The National Transportation Safety Board Thursday said it has "not ruled anything out" in its investigation of battery fires on two Boeing 787 Dreamliners.
NTSB Chairman Deborah Hersman said a full forensic investigation is under way into the incidents, which she called "a very serious safety concern."
Boeing's fleet of Dreamliners -- its newest and most advanced plane -- was grounded by the Federal Aviation Administration by a series of electrical fires related to its lithium-ion batteries.
In two of the latest incidents, a fire broke out in a Japan Airlines 787 Dreamliner at Boston's Logan Airport, after passengers had deplaned. Another incident caused an All Nippon Airways Dreamliner to make an emergency landing in Japan.
As part of the investigation, the NTSB disassembled the batteries and determined they had not exceeded their designed voltage of 32 volts. However, Hersman said, it appeared the batteries had short-circuited in at least the Boston case, The Hill reported.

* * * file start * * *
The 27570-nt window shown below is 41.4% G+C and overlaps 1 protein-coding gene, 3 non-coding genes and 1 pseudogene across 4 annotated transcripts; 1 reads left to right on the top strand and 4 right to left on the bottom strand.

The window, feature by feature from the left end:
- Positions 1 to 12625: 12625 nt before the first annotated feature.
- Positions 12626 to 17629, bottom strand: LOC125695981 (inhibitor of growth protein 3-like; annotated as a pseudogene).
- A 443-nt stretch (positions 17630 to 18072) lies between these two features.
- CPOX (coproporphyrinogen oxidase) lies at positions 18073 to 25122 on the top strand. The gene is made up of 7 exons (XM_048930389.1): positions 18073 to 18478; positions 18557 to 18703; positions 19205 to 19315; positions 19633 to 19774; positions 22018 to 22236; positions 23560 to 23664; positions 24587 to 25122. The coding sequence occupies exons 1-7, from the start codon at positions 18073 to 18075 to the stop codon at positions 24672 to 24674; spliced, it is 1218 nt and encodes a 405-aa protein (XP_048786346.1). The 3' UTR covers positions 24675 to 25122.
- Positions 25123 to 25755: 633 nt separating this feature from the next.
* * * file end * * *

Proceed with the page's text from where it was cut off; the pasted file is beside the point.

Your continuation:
"We know the lithium ion battery experienced a thermal runaway, we know there were short circuits, and we know there was a fire," Hersman said, cautioning, "We are not determining the cause of the event, just sharing some characteristics.
"One of these events alone is serious; two of them in close proximity, especially in an airplane model with only about 100,000 flight hours, underscores the importance of getting to the root cause of these incidents," Hersman said.
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